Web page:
Striking unions to be banned
Angry JVP hits out and seeks meeting
The JVP is up in arms over tough new
emergency regulations under which any trade union that
disrupts essential services will face a ban and freezing
of its funds.
The party’s trade union spokesman
K.D. Lal Kantha told The Sunday Times they would seek
a meeting with President Mahinda Rajapaksa to discuss
the regulations which he believed would cripple trade
The JVP-backed unions recently launched
crippling strikes in the Ceylon Petroleum Corporation
and Colombo Port. Similarly, JVP unions in the Ceylon
Electricity Board have threatened to launch a one-day
strike causing countrywide blackouts if their demand
for salary increases are not granted.
The regulations which were gazetted
under the Public Security Ordinance recently with certain
sectors being declared as essential were approved by
parliament as part of the emergency regulations.
Mr. Lal Kantha expressed shock that
such anti-trade union laws had been introduced under
the guise of emergency regulations and warned that his
party would reconsider its support for the emergency
if those laws were not withdrawn.
Under the regulations, a person who
fails to carry out his or her duties in any sector declared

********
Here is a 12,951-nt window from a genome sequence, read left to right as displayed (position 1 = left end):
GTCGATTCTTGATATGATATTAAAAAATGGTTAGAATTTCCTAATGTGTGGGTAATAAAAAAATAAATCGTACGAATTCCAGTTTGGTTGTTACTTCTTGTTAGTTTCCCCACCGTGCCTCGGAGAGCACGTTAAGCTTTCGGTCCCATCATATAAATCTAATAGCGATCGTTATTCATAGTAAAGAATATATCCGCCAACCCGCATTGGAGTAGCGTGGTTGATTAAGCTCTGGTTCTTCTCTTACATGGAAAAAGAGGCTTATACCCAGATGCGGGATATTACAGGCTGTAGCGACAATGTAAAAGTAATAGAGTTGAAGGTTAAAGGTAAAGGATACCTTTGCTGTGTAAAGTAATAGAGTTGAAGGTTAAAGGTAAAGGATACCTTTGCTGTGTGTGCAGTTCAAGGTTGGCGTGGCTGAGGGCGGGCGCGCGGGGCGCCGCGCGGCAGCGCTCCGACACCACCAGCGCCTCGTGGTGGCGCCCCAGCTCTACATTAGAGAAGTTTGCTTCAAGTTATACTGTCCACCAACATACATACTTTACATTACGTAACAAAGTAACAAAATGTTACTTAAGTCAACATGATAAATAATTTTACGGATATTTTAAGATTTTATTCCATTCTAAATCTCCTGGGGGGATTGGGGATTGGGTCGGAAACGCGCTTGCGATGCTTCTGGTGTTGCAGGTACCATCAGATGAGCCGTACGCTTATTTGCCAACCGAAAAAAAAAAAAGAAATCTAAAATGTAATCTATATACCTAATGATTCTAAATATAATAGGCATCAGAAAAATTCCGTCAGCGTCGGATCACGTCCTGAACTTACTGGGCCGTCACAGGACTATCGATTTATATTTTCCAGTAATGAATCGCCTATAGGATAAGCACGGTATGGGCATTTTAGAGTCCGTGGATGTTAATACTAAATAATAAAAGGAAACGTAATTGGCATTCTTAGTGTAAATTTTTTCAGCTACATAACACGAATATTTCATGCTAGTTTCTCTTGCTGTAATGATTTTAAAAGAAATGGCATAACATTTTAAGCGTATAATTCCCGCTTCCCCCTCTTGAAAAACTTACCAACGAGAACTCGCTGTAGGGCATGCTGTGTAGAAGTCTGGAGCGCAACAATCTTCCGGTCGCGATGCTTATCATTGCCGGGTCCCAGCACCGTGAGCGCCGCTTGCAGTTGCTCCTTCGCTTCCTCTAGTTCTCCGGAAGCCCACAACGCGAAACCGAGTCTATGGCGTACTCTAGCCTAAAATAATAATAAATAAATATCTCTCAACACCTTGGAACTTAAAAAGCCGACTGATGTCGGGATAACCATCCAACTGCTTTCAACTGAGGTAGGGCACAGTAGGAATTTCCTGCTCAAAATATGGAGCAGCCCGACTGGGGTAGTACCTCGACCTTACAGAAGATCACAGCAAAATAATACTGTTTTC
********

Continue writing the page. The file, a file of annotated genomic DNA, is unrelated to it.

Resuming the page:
as an ‘essential service’ will be deemed
to have vacated the post with immediate effect.
The terms and conditions of employment,
contract or other laws will not be taken into account
in enforcing the regulation to terminate the service.
All health services, distribution
of fuel, supply of electricity, maintenance of postal
and telecommunication services, public services, maintenance
of transport and distribution of food supplies have
been declared as essential and strikes in these sectors
will be illegal. All services related to export of garments
and other commodities as well as the management of tea,
rubber, and coconut plantations also have been declared
as “essential services” under these regulations.
Health Services Trade Union Alliance
leader Saman Rathnapriya also came out strongly against
the new emergency regulations. He said the regulations
went beyond what was internationally regarded as essential
services and included garment factories also in the
list of essential services.
He said the regulations were a gross
abuse of executive power.